In formal notated music, it is the job of the interpreter to make a case for the composer. “Here’s why you should be listening to this.”
It’s just over a decade since Milton Babbitt passed away. Not every composer has much of a post-death performance existence. To live on, a composer needs advocates.
Babbitt has his advocate, an unassuming genius named Erik Carlson, a conceptualist and virtuoso violinist who teaches at UC San Diego.
On Bandcamp, Carlson offers a work in progress, the Slowly Expanding Milton Babbitt Album. Each work is done perfectly. Score in hand, with much editing if need be, Carlson realizes flawless performances of classic Babbitt works.
It makes sense. One of the reasons Babbitt explored the RCA Mark II Synthesizer was simply to hear his music played correctly. In Carlson’s hands, Babbitt’s acoustic music is heard correctly.
I’m frankly a little surprised it makes a difference. In my early 20s, under the guidance of Pat Zimmerli, I listened to a fair amount of Babbitt, for example the early classic of serialism, Composition for Four Instruments from 1948. This music is profoundly disjunct. Part of the composer’s point is to be “as weird as possible.” I liked it, but never thought the interpretation mattered all that much. I figured that “close enough” was “good enough.” I mean, it was just a bunch of mathematically generated atonal notes.
I was wrong. Carlson’s fresh recording with Rachel Beetz, Joshua Rubin, and Michael Nicolas draws me in. There’s a kind of crystalline beauty that causes my eyes and ears to open in wonder. Thanks to Carlson, I’m even listening to the Babbitt string quartets, something I never expected to do…
Unlike many atonal composers, each phrase in Babbitt is reasonably lean. There’s rarely a fiercely dissonant pile-on. Some Babbitt pieces even offer obvious major and minor triads. Joshua Banks Mailman recently published an astounding online essay, “Portmantonality and Babbitt’s Poetics of Double Entendre,” which dives in to the issue of Babbitt’s tonal “puns.” Incredibly, Mailman includes score samples and audio clips so that one can instantly hear the “puns” while reading. Talk about the future of musicology…
The ensemble Babbitt piece I know best is All Set, which I always keep on hand when arguing about how intellectual jazz should be. (The older I get, the grumpier I become, and the more I think we all need to look at Mary Lou Williams’s jazz tree every day and make sure our jazz stems first and foremost from a soulful perspective.) Whenever a student brings in 12-tone jazz or other complicated charts with a notated drum part, I play them All Set, for Babbitt kind of closed the book on that stuff all the way back in 1957.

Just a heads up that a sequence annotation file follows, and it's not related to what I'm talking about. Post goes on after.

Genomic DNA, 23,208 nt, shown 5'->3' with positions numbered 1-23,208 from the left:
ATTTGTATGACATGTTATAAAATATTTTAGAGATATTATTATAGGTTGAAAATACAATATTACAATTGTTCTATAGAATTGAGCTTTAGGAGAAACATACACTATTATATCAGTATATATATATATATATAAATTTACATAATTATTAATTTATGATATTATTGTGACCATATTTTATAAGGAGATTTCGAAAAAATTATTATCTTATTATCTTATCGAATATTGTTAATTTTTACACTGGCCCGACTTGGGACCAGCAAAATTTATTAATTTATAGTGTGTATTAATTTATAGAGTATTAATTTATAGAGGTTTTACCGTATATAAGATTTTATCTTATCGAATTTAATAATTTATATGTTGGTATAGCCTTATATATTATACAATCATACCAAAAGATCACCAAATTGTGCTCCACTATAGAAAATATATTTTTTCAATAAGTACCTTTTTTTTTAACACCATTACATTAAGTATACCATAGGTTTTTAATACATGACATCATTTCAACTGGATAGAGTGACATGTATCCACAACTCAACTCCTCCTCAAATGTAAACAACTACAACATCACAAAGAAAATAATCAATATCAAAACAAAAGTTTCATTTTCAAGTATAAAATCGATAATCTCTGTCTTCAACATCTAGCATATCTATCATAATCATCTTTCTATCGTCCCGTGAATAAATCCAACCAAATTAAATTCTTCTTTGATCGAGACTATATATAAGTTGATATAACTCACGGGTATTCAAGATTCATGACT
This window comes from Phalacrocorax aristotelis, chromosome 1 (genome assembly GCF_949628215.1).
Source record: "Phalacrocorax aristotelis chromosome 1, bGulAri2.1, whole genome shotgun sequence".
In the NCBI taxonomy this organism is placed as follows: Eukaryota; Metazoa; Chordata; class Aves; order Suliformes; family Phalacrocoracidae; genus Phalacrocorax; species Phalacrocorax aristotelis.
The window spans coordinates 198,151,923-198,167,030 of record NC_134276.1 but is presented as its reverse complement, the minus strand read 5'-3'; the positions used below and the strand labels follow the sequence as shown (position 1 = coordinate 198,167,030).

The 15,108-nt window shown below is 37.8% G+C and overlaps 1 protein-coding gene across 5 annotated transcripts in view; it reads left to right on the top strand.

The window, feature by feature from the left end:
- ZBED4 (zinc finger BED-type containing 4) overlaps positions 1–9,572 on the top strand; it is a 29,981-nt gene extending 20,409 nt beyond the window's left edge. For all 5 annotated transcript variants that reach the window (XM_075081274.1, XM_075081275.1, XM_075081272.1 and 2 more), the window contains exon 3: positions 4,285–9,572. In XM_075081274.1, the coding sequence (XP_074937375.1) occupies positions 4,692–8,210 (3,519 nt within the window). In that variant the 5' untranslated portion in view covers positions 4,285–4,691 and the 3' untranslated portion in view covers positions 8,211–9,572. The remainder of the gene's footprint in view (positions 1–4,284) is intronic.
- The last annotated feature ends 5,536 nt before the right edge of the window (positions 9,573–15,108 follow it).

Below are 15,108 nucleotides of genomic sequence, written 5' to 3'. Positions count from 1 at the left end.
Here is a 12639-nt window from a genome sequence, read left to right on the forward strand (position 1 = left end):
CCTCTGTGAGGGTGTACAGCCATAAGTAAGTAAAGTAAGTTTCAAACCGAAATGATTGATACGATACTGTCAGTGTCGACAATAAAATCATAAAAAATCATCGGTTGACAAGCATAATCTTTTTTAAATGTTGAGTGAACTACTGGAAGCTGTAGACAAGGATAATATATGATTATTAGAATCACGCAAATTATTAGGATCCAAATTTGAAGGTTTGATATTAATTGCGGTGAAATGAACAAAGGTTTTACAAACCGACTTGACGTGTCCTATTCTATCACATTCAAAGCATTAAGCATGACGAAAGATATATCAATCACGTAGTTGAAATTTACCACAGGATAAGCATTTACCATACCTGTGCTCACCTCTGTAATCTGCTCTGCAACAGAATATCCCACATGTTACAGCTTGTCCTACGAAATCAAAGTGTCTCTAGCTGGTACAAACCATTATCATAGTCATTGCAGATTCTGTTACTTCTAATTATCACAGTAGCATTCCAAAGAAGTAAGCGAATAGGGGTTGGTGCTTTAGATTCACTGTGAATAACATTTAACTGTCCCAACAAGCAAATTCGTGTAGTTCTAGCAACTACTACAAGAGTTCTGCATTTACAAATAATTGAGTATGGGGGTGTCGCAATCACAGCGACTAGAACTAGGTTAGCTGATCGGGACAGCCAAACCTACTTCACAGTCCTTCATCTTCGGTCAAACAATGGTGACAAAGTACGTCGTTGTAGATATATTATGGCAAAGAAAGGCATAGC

There were formerly two familiar recordings of All Set. The first had actual jazz musicians like Art Farmer and Bill Evans, while the later one was with Speculum Musicae. When I interviewed Gunther Schuller, Schuller had a lot to say about the process of rehearsing All Set, and we even compared the two recordings.
On the new Erik Carlson-produced issue of All Set, the musicians are
Ryan Muncy, saxophones
Samuel Ewens, trumpet
Dave Nelson, trombone
Kathryn Schulmeister, bass
Andrew Munsey, drums
Sean Dowgray, vibraphone
Aleck Karis, piano
The credits include these cryptic notes:
Recorded by Erik Carlson, Andrew Munsey, Ryan Muncy, Dave Nelson, Samuel Ewens, Sean Dowgray, and Kathryn Schulmeister
Critical listening: Matthew Barber, Ellie Moser, Michael Caterisano, and Jim Baker
This track just showed up recently on Slowly Expanding Milton Babbitt Album, so I suspect All Set has been one of Carlson’s pandemic projects. It is the best All Set so far. The speed is faster than before and each note sings. Perfect music, perfectly realized.
At first glance, the vast page on Carlson’s website, “Recitals,” seems to be a bit in the fictional style of Jorge Luis Borges…except that these conceptual pieces apparently have actually have been “performed,” or will be “performed” in the future.
“patterns, algorithms, sonifications, objects, concepts, etc.”
One example, currently “postponed”
A polyrhythm 1:2:3:4…999:1000, with a single full cycle equaling 1 year in duration
I will play an hour excerpt in real-time, assuming the cycle began at midnight on January 1